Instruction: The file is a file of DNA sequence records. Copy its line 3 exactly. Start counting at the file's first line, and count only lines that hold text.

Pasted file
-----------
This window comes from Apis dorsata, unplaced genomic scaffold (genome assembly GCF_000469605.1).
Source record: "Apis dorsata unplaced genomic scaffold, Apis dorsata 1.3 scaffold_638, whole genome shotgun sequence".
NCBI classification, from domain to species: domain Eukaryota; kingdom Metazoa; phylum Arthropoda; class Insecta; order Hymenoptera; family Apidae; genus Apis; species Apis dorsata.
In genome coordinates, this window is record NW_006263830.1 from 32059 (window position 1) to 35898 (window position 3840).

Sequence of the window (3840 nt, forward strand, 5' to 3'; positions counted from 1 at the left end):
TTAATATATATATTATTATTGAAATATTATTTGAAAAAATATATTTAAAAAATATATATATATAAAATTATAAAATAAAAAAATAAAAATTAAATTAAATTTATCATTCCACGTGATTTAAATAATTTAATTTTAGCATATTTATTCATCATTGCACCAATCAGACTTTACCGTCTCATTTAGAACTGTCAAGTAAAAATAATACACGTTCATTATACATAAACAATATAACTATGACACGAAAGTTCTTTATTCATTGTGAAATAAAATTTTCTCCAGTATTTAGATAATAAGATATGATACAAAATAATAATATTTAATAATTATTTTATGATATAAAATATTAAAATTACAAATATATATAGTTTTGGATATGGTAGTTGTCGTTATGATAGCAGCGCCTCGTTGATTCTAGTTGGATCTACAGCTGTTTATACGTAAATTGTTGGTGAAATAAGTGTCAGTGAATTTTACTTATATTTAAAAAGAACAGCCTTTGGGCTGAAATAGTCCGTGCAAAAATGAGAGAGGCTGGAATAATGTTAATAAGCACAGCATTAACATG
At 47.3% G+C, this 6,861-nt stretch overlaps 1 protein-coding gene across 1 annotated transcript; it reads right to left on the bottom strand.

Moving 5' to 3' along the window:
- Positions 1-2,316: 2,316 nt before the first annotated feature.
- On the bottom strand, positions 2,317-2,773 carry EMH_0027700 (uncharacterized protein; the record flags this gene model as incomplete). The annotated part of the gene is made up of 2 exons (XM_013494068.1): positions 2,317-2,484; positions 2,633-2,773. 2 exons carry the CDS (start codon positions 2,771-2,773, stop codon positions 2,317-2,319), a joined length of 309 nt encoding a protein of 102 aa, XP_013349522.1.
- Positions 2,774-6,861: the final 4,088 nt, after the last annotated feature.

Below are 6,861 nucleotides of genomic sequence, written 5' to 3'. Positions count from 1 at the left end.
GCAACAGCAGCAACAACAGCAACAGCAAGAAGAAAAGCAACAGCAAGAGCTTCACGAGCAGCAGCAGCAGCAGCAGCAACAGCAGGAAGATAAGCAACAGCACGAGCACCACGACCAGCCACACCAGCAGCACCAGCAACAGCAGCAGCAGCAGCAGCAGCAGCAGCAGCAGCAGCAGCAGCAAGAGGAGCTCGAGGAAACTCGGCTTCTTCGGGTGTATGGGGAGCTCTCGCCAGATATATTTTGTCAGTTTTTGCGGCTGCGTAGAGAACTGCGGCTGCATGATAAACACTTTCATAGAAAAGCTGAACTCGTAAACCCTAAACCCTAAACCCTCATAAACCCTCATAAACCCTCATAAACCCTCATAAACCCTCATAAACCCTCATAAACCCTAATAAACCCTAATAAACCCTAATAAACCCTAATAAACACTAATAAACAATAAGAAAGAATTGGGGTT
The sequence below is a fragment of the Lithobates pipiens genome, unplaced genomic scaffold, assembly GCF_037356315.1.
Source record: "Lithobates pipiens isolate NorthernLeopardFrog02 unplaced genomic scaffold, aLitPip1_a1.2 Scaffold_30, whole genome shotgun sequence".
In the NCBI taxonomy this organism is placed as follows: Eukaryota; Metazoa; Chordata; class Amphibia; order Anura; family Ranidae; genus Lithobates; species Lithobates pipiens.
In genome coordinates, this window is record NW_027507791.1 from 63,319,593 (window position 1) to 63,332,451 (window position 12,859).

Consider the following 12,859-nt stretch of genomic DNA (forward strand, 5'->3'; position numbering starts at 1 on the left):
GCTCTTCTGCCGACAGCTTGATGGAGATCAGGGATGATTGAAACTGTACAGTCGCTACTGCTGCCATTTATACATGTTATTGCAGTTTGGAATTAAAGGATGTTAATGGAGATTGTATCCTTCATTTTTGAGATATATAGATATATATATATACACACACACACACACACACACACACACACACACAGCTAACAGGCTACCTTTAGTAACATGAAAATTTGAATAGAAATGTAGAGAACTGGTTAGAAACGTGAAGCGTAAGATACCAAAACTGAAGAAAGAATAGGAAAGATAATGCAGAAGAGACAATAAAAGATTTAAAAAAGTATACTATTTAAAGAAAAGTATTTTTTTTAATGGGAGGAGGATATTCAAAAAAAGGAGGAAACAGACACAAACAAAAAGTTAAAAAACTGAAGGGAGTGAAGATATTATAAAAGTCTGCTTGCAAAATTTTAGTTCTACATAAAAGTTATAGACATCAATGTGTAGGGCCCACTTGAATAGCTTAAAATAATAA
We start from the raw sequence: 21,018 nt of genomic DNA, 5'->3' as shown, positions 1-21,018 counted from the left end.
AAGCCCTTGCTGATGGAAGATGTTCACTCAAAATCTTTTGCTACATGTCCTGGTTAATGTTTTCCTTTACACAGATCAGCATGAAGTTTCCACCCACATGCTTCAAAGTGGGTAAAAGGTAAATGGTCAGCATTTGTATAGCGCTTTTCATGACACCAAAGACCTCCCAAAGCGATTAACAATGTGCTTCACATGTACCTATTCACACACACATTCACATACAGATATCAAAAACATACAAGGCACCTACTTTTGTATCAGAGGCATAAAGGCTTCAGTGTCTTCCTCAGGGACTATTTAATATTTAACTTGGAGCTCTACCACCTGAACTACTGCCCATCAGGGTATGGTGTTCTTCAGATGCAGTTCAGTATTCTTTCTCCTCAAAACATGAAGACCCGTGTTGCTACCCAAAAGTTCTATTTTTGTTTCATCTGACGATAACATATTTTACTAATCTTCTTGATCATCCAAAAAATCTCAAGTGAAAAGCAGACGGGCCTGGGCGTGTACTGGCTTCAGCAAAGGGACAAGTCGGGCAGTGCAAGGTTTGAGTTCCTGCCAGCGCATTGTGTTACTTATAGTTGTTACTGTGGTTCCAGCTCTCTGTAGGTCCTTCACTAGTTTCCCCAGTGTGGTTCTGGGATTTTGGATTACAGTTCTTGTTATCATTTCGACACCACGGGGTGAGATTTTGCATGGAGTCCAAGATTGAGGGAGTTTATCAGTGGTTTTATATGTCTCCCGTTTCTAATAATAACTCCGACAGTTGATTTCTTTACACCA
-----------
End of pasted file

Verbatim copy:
NCBI classification, from domain to species: domain Eukaryota; kingdom Metazoa; phylum Arthropoda; class Insecta; order Hymenoptera; family Apidae; genus Apis; species Apis dorsata.